Despite all of these things I found myself drawn into Paper Mario: Color Splash far more than I initially thought I would. The game does well when it plays to its strength, letting you explore the world and talk to its many interesting characters. Platforming and puzzle solving are also highlights, though the former does suffer from some perspective issues at very few points. The battle system gets in the way, but you can avoid a lot of the fights, which is actually preferable since they offer little in the way of rewards without RPG elements.
Once again Nintendo has delivered an overall enjoyable game that doesn’t seem to deliver what fans may have initially expected. Putting aside expectations though, Paper Mario: Color Splash is a decidedly solid adventure-platformer, with some great storytelling and humor layered on top. The papercraft visuals are gorgeous, and the soundtrack will have you humming along in just a few minutes. The card-based battle system is a real downer though and the loss of deeper gameplay elements is still hard felt, dragging the whole experience down quite a bit.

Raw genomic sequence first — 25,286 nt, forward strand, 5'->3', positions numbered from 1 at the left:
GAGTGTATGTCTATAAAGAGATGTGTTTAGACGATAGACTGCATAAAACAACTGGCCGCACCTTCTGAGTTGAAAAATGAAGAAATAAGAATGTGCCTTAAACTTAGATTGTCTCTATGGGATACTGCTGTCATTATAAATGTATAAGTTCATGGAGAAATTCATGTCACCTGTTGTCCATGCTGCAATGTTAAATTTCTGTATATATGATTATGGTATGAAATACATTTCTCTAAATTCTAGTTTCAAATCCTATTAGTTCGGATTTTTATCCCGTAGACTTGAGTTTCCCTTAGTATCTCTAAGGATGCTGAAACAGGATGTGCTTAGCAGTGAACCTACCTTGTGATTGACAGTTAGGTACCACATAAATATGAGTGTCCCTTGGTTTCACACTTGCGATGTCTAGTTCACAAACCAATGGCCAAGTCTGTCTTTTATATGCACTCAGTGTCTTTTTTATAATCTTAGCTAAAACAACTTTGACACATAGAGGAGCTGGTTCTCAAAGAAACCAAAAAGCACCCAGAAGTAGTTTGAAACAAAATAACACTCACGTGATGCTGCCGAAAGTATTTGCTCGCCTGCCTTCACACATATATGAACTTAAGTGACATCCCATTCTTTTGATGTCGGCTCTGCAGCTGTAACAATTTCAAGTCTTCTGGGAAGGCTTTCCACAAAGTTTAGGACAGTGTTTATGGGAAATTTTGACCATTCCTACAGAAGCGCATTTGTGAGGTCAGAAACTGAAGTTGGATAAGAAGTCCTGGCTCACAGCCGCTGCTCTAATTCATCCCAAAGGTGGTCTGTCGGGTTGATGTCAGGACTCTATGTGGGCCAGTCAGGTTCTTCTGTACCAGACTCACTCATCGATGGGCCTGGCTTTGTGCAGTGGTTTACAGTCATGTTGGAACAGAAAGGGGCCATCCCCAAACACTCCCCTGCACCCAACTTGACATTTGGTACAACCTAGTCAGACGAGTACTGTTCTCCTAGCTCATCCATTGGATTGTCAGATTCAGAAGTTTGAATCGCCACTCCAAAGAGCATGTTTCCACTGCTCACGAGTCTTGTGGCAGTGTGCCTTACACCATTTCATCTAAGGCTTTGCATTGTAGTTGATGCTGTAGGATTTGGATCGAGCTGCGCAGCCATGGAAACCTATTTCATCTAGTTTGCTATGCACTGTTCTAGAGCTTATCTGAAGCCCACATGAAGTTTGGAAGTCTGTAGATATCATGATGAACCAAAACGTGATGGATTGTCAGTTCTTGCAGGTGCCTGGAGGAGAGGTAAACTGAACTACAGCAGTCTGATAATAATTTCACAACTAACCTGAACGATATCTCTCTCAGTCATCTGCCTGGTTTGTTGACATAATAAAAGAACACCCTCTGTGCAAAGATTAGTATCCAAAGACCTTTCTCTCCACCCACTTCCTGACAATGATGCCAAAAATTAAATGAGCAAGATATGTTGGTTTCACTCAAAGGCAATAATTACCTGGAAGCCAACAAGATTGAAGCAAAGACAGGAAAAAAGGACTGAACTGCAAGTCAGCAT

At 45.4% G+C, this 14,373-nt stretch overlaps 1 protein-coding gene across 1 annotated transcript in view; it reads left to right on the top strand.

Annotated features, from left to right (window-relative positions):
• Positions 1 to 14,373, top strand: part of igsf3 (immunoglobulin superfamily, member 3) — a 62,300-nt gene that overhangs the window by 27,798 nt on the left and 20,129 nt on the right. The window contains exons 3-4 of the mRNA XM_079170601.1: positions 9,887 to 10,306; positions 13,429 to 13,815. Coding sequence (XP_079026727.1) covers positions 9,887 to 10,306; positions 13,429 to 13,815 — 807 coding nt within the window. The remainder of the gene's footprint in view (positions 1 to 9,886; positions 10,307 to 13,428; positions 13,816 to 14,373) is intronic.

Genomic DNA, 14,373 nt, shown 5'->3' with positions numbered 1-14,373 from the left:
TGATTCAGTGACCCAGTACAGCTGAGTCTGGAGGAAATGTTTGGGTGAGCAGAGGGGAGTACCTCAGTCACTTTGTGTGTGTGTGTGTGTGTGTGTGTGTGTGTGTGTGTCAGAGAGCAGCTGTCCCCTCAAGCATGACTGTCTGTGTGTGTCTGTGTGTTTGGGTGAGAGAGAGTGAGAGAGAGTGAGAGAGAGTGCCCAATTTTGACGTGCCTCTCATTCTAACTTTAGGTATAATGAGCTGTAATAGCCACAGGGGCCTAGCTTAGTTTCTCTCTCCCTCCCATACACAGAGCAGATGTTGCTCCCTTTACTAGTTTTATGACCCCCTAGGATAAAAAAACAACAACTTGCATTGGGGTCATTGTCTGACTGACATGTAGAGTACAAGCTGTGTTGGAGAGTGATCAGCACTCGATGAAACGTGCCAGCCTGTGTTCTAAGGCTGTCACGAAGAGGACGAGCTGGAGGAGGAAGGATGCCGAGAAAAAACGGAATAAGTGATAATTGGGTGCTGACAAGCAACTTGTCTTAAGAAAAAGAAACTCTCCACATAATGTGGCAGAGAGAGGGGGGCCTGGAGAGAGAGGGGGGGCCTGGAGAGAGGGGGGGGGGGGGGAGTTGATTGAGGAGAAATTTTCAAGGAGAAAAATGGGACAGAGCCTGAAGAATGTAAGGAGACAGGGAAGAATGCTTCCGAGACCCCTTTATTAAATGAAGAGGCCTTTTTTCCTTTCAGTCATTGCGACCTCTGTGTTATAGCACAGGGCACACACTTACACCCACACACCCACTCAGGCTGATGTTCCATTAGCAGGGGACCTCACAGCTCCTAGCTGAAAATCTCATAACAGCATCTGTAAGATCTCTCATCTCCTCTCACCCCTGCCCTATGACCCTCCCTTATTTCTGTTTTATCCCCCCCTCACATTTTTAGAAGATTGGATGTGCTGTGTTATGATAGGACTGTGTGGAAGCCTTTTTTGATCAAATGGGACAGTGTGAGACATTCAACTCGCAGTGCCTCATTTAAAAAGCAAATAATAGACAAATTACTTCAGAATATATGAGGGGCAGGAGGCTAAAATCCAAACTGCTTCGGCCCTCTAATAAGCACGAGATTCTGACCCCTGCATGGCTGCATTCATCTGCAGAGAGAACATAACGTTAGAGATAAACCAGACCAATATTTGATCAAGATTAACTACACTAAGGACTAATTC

Paper Mario: Color Splash
- Available On: Wii U
- Published By: Nintendo
- Developed By: Intelligent Systems
- Genre: Action-Adventure
- US Release Date: October 7th, 2016
- Reviewed On: Wii U
- Quote: "Once again Nintendo has delivered an overall enjoyable game that doesn't seem to deliver what fans may have initially expected. Putting aside expectations though, Paper Mario: Color Splash is a decidedly solid adventure-platformer, with some great storytelling and humor layered on top. The papercraft visuals are gorgeous, and the soundtrack will have you humming along in just a few minutes. The card-based battle system is a real downer though and the loss of deeper gameplay elements is still hard felt, dragging the whole experience down quite a bit."
- Gorgeous papercraft style visuals
- Excellent and humorous writing
- Well designed and enjoyable levels
- Dull card-based combat system
- Loss of deeper gameplay elements from the series